Kaufman on the radio

American poet Bob Kaufman was born on this day in 1925. That he remains one of the least known writers associated with the Beats is partly due to his reluctance to condemn his work to paper. His poetry was an ongoing product of his life, a one-man oral tradition. With a phenomenal memory for the work of other poets, he would recite it at length and fold his own verse into the mix.

If Kaufman can barely summon a second glance from posterity he was highly visible in his daily life, “appearing as a mendicant, madman or panhandler” in San Francisco. Being black, outspoken and married to a white woman in the 1950s and 60s, he was the subject of continual police harassment; in one year alone he was arrested 36 times. He either coined the term “Beatnik” or was the first to wear it, depending on who you believe. Certainly the hyperactive twitching and caffeinated bebop patter that was the residue of the Beatniks once they had gelatinated into media cliché had their origin, in part, in Kaufman’s very real neural agitation.

While there’s no book-length study of Kaufman, the wide-ranging radio biography of him produced in 1991 is more than just a consolation prize, it’s a highly appropriate vehicle for the story of one of the greatest modern troubadours. There’s a total of two hours’ worth of recollections from friends, family members, fellow writers; if you don’t have time to listen now, it’s worth coming back to later.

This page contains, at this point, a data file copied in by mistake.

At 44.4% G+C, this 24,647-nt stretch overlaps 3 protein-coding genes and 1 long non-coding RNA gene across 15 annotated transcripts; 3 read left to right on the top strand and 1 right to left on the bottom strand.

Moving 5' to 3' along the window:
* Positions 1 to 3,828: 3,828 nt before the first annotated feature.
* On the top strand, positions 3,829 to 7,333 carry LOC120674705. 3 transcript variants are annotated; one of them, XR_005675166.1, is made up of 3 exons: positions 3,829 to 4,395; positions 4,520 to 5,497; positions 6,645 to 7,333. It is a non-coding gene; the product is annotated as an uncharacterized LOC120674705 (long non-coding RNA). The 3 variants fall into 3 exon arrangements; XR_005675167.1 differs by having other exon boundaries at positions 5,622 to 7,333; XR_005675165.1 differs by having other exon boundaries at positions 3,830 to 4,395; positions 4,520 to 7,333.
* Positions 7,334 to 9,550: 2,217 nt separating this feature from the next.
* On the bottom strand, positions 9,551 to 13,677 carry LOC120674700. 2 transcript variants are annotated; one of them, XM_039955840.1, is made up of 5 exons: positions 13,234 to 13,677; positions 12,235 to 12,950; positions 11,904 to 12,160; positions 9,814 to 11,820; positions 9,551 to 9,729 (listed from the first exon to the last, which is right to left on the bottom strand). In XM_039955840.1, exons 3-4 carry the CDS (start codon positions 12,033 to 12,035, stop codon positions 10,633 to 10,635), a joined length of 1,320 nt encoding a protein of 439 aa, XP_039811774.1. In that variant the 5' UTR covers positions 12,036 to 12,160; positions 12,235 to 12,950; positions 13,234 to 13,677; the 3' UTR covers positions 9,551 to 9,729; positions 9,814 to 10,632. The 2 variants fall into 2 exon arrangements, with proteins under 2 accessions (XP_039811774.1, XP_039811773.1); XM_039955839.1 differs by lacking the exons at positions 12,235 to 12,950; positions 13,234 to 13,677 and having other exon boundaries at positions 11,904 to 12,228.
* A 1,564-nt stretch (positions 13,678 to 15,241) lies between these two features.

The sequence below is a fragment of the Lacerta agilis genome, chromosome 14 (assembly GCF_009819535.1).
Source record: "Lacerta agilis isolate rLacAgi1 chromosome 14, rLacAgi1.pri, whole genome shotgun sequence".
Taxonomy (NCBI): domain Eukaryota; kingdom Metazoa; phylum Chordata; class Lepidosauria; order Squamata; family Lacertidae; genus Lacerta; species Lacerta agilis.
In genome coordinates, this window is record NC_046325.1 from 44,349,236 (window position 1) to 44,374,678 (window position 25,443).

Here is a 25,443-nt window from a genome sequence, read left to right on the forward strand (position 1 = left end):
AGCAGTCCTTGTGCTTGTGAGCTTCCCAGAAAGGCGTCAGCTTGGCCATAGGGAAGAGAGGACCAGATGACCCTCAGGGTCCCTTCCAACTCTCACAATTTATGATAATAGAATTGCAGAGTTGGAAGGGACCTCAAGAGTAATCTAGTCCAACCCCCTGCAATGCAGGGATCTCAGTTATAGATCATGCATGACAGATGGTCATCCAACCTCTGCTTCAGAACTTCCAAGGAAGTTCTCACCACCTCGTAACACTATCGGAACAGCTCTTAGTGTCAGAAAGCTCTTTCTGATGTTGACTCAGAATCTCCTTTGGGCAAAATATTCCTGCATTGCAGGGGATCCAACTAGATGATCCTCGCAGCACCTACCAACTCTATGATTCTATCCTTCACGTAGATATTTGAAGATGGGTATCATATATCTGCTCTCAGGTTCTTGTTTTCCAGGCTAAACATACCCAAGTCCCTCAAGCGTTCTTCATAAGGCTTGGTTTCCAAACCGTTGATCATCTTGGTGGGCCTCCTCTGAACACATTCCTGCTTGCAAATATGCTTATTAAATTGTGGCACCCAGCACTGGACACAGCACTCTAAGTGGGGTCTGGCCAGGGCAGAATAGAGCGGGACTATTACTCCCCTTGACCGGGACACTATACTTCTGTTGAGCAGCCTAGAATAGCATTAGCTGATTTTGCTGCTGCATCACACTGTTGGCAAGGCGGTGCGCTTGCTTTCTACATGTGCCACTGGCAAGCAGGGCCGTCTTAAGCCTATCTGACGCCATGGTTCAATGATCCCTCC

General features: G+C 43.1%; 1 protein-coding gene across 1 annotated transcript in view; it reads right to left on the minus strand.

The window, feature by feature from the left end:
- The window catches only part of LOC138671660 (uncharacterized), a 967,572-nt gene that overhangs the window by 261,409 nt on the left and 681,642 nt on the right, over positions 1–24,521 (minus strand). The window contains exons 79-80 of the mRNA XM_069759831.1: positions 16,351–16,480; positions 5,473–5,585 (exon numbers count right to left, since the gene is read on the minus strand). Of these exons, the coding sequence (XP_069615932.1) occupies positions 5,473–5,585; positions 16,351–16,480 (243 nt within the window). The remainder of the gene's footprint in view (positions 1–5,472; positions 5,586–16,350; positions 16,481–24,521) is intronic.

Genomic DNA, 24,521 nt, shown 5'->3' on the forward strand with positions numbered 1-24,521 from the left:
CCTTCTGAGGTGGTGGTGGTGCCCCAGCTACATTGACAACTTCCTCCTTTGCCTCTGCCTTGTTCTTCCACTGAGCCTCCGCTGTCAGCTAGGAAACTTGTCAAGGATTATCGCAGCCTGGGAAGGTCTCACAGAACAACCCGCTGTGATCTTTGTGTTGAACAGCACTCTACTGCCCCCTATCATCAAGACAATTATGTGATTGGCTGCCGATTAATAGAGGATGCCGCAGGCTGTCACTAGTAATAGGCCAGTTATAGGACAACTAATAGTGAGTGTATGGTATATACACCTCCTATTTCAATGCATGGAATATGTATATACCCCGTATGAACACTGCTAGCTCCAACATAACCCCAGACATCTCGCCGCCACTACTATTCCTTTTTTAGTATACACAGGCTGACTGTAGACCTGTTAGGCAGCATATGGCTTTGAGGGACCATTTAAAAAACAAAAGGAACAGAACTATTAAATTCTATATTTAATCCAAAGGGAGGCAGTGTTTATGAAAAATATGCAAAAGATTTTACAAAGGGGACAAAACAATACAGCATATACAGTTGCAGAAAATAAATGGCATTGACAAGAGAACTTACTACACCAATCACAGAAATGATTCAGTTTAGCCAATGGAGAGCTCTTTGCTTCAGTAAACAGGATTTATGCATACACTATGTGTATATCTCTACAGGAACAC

Part 1 and part 2.

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4 comments

  1. This is more than amazing
    I am utterly beyond impressed by your ability to ferret out such obscure yet golden bounty

    ps…I hope that sodden creature is back in her padded cell

  2. butterscotchclouds

    What a beautiful face. Weekend listening, for sure.

    • butterscotchclouds

      …Uh, by weekend I meant today. Impressions:

      — “Bob’s main concern was the revolution.” I wonder how these stoned, inspired men of the ’60s felt once they realized an actual revolution wasn’t going to happen. Or did they ever realize it? Many of them seemed to keep waiting…

      — Am I wrong to think a Leopold and Loeb cha-cha-cha sounds like fun?

      — I’d like to site “cosmic apprehension” as an excuse the next time I want to get out of something.

      — Where did Kaufman find the lucidity he had when he wrote “Bagel Shop Jazz”? It’s so fine-pointed, like it was written in hindsight.

      — I get the impression that, given more options, living in poverty all the time would not a poet’s choice be, however noble it makes them feel. I wonder how he would have turned out if he had been given grant money at an earlier stage in his life.

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